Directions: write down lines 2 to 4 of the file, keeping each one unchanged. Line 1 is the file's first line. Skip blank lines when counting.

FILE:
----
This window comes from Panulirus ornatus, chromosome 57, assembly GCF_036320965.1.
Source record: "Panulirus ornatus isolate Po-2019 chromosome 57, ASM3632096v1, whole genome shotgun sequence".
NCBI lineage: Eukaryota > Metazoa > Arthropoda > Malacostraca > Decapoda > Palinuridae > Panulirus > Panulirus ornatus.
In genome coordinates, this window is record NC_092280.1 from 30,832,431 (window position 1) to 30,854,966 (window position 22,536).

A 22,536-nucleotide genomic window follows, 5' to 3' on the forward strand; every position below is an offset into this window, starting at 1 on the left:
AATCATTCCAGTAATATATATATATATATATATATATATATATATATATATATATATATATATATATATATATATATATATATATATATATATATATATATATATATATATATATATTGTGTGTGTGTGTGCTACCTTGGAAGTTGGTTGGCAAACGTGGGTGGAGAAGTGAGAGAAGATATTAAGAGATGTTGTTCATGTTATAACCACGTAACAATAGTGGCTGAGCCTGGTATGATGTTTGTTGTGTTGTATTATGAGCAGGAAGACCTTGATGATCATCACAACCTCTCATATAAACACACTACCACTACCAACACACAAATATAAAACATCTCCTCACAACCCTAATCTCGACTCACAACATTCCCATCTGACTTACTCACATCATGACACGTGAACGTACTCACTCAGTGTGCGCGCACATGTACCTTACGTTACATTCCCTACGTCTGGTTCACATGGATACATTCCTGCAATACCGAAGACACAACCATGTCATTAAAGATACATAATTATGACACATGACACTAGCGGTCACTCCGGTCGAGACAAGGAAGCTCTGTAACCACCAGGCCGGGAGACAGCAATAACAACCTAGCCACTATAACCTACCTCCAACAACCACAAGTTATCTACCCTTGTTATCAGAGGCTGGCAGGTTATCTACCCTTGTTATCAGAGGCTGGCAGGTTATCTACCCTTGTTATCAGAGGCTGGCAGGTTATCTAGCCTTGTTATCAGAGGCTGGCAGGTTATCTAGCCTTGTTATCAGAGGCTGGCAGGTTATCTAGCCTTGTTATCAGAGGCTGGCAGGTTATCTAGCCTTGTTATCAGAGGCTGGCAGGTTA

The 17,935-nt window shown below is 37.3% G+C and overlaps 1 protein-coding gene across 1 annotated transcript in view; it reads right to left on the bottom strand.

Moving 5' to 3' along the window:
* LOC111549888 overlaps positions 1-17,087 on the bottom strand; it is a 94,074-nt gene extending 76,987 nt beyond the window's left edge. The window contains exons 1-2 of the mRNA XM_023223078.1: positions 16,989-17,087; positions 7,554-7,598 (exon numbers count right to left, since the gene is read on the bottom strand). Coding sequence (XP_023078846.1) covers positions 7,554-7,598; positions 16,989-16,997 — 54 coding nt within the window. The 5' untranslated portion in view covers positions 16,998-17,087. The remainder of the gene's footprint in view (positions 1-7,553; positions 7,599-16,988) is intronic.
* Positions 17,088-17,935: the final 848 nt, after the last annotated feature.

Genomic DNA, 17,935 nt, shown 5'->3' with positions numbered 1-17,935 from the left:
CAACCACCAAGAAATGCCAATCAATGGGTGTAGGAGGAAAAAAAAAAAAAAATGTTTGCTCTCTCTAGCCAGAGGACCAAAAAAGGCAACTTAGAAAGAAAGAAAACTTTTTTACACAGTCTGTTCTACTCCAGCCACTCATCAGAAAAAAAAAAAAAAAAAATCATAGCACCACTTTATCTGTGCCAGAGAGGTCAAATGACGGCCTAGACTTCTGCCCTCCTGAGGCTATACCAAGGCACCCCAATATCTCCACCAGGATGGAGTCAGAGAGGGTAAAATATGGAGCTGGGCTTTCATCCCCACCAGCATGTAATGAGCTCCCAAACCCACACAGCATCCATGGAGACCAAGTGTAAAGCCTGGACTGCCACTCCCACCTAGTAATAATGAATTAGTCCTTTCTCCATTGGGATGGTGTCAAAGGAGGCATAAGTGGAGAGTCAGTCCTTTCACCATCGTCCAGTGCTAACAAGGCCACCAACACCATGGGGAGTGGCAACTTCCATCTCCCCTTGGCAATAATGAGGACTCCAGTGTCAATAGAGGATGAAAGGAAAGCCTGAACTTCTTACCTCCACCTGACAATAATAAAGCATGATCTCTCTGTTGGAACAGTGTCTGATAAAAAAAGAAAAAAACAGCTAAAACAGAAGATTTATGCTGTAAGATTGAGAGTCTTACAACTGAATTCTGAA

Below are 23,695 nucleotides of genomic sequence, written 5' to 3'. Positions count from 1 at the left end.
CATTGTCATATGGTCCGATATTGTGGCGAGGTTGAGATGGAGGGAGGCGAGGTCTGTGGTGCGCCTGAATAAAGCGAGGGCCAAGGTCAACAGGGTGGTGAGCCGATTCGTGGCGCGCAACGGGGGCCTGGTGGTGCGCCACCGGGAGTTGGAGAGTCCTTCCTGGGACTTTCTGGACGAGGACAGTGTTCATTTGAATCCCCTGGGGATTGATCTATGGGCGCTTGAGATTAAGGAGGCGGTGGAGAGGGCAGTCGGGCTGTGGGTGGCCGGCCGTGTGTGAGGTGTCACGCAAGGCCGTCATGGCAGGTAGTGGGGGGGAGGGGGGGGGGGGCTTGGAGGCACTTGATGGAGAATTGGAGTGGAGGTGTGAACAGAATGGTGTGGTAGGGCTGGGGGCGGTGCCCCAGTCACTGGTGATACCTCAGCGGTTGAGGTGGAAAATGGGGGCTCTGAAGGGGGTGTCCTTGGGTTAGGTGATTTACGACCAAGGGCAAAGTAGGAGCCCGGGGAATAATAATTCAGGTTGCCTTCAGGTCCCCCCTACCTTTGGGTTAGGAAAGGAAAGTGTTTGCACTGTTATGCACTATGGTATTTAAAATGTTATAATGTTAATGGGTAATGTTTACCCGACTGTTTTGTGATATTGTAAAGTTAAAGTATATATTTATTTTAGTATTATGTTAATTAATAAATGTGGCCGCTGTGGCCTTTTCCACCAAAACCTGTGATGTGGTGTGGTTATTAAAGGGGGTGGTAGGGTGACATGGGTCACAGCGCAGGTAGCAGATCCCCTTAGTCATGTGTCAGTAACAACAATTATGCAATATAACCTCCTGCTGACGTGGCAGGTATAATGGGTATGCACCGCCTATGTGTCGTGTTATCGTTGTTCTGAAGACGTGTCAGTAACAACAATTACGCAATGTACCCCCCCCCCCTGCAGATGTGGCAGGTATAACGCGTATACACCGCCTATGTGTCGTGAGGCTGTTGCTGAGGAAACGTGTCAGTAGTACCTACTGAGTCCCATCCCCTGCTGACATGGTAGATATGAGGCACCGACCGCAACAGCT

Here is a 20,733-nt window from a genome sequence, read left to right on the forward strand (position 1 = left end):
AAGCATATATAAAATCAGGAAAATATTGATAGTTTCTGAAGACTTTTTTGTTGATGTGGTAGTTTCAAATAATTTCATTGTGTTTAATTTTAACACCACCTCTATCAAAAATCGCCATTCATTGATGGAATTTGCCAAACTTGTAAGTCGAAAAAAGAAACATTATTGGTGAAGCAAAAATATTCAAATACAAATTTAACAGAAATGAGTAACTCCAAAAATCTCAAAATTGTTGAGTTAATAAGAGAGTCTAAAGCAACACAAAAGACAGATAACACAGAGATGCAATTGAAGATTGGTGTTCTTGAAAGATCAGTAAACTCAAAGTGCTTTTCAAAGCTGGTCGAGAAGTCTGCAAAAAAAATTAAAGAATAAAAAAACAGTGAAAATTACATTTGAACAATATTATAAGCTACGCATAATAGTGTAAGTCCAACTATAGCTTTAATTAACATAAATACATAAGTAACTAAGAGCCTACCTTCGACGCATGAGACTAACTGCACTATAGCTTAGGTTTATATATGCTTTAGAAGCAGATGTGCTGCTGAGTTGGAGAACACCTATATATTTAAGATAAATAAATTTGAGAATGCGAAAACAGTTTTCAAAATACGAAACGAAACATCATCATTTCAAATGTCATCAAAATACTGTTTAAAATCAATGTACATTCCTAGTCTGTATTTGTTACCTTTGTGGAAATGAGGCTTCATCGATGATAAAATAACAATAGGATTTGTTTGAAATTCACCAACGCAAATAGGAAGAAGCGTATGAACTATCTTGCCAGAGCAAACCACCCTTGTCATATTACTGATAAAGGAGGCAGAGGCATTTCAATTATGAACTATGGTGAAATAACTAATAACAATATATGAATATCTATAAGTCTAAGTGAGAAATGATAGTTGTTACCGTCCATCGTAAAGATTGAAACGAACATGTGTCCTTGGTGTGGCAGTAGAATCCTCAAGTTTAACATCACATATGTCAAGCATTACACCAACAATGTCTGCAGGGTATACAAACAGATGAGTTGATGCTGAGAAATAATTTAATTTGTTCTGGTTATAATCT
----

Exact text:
Source record: "Panulirus ornatus isolate Po-2019 chromosome 57, ASM3632096v1, whole genome shotgun sequence".
NCBI lineage: Eukaryota > Metazoa > Arthropoda > Malacostraca > Decapoda > Palinuridae > Panulirus > Panulirus ornatus.
In genome coordinates, this window is record NC_092280.1 from 30,832,431 (window position 1) to 30,854,966 (window position 22,536).